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NY Architects Raise $100,000 at Beaux Arts Ball

This year’s Beaux Arts Ball raised over $100,000 for the Architectural League of New York‘s many programs supporting local architecture, design, and urban planning. Over 1,350 attendees contributed to an evening of utter revelry and debauchery, a spectacle in every sense of the word.

The 2013 venue was Hunt & Hunt’s 69th Regiment Armory, currently celebrating the centennial of the infamous 1913 Armory show. The theme, and challenge, presented to guests was “—ISM.” Hundreds of architects and designers let their creativity flow as they dressed as “narcissism,” “fauvism,” “surrealism,” and even “prism.”

Nicholas Anderson, communications director at the Architectural League of New York, says, “The theme was inspired by the 1913 Armory Show. The exhibition was a great clash of intellectual ideas and artistic movements and was the first introduction of European Modernism, and all its sub –isms, to an American general audience. It caused quite the scandal at the time.”

Riffing on the assigned theme, Situ Studio in collaboration with Renfro Design Group created the event’s elaborate amalgamation of squares, triangles, and other shapes crafted out of electrical conduit and fire-retardant plastic sheeting. The form was suspended over the guests’ heads and lit in amber lighting.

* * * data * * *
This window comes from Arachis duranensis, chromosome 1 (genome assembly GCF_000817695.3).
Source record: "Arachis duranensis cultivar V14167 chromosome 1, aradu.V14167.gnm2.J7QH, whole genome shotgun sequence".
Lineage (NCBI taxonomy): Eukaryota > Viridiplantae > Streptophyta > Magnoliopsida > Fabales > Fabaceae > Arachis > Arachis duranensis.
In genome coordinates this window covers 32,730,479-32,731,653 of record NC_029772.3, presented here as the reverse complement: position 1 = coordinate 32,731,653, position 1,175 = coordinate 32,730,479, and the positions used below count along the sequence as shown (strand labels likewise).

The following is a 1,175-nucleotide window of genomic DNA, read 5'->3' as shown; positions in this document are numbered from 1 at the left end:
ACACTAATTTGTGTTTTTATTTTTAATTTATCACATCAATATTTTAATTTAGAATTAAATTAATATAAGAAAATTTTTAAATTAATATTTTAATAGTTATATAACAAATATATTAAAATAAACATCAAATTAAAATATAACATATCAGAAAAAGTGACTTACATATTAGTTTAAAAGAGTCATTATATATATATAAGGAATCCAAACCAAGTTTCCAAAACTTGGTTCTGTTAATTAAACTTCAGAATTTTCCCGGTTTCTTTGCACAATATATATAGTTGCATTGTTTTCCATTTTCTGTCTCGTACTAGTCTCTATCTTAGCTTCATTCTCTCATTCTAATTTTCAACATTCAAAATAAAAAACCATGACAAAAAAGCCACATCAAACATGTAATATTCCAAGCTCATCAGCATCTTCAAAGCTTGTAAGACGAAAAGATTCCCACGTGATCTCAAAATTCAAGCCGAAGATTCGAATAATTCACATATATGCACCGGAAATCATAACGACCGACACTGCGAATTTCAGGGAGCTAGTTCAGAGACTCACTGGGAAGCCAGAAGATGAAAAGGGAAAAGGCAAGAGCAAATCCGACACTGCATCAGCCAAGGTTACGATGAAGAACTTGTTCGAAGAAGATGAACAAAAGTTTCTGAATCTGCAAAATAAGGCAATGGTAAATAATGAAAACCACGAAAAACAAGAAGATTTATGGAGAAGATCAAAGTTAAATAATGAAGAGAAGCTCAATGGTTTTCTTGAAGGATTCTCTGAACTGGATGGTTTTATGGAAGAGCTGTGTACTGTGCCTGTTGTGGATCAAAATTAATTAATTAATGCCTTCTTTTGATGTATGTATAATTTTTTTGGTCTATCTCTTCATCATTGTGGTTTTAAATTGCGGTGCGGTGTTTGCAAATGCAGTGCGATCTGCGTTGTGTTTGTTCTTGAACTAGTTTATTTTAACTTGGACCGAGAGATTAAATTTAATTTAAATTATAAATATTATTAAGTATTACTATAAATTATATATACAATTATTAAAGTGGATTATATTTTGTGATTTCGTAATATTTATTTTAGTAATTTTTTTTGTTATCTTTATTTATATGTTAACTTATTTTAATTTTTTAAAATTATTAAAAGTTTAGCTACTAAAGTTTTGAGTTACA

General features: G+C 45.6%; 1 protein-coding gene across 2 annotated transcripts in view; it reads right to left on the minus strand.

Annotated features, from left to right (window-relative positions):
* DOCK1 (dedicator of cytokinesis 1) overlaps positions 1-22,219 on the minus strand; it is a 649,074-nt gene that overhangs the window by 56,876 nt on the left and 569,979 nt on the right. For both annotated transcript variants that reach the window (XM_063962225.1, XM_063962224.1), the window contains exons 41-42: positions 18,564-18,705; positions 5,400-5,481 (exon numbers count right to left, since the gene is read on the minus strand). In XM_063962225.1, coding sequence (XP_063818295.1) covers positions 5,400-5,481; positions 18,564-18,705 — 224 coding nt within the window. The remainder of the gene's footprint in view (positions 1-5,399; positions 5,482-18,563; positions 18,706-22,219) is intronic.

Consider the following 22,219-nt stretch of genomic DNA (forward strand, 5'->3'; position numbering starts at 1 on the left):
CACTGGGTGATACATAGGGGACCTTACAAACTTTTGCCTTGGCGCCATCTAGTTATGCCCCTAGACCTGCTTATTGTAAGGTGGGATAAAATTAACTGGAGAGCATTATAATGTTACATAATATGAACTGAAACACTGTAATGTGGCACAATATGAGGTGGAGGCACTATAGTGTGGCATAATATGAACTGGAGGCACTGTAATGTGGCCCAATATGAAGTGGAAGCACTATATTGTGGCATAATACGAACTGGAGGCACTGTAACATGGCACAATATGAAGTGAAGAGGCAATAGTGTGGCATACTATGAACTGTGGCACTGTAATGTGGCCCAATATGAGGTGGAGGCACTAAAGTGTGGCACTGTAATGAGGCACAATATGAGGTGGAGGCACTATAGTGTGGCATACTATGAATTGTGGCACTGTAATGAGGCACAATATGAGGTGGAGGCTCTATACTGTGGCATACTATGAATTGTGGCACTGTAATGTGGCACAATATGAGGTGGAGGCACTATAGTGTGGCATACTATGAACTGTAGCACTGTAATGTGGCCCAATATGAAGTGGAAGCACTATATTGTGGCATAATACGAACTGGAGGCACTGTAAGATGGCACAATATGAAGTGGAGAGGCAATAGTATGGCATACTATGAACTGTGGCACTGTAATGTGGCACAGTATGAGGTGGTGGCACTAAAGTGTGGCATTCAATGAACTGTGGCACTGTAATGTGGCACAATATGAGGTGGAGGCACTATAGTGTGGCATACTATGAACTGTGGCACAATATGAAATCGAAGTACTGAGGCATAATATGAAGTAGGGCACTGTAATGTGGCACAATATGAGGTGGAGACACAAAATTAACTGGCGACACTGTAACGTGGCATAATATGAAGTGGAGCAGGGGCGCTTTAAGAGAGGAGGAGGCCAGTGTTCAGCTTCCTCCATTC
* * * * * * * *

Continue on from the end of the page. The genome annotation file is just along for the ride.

Aleksey Lukyanov of Situ Studio says, “We wanted to experiment with structures and materials, developing a way to see objects in different perspectives. A major influence was Duchamp’s Nude Descending a Staircase. It is simultaneously static and dynamic,” he adds. The large-scale installation only took 2 weeks of production and 2 days of installation—quite a feat.

Processional Arts Workshop crafted the entertainment in the form of 10-foot-tall puppets and elaborate puppet costumes. (You may recognize their work from the annual Greenwich Village Halloween Parade.) The graceful, though somewhat eerie, creatures seemed rooted in history—appropriate for an event inspired by jazz era Paris yet nonetheless overflowing with the energy and creativity of architecture today.